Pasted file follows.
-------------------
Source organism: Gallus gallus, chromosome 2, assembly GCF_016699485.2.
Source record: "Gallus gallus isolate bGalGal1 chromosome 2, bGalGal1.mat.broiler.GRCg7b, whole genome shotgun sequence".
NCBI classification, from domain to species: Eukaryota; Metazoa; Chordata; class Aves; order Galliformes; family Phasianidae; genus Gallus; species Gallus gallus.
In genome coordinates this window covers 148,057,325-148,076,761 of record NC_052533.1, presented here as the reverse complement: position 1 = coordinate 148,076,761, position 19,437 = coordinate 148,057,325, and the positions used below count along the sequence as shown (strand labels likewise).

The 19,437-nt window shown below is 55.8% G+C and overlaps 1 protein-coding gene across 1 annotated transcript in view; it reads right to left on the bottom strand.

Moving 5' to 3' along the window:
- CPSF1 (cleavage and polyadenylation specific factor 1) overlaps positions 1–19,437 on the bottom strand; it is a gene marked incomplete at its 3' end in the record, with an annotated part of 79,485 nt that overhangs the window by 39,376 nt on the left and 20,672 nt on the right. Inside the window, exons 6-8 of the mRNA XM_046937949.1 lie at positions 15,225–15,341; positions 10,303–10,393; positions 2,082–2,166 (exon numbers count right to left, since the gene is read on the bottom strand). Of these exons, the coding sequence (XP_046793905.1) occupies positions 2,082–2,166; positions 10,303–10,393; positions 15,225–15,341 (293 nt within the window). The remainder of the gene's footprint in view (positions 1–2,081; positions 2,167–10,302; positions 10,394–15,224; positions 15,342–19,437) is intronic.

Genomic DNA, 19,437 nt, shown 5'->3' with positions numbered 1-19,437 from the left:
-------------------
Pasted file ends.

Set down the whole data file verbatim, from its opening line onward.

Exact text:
Source organism: Gallus gallus, chromosome 2, assembly GCF_016699485.2.
Source record: "Gallus gallus isolate bGalGal1 chromosome 2, bGalGal1.mat.broiler.GRCg7b, whole genome shotgun sequence".
NCBI classification, from domain to species: Eukaryota; Metazoa; Chordata; class Aves; order Galliformes; family Phasianidae; genus Gallus; species Gallus gallus.
In genome coordinates this window covers 148,057,325-148,076,761 of record NC_052533.1, presented here as the reverse complement: position 1 = coordinate 148,076,761, position 19,437 = coordinate 148,057,325, and the positions used below count along the sequence as shown (strand labels likewise).

The 19,437-nt window shown below is 55.8% G+C and overlaps 1 protein-coding gene across 1 annotated transcript in view; it reads right to left on the bottom strand.

Moving 5' to 3' along the window:
- CPSF1 (cleavage and polyadenylation specific factor 1) overlaps positions 1–19,437 on the bottom strand; it is a gene marked incomplete at its 3' end in the record, with an annotated part of 79,485 nt that overhangs the window by 39,376 nt on the left and 20,672 nt on the right. Inside the window, exons 6-8 of the mRNA XM_046937949.1 lie at positions 15,225–15,341; positions 10,303–10,393; positions 2,082–2,166 (exon numbers count right to left, since the gene is read on the bottom strand). Of these exons, the coding sequence (XP_046793905.1) occupies positions 2,082–2,166; positions 10,303–10,393; positions 15,225–15,341 (293 nt within the window). The remainder of the gene's footprint in view (positions 1–2,081; positions 2,167–10,302; positions 10,394–15,224; positions 15,342–19,437) is intronic.

Genomic DNA, 19,437 nt, shown 5'->3' with positions numbered 1-19,437 from the left: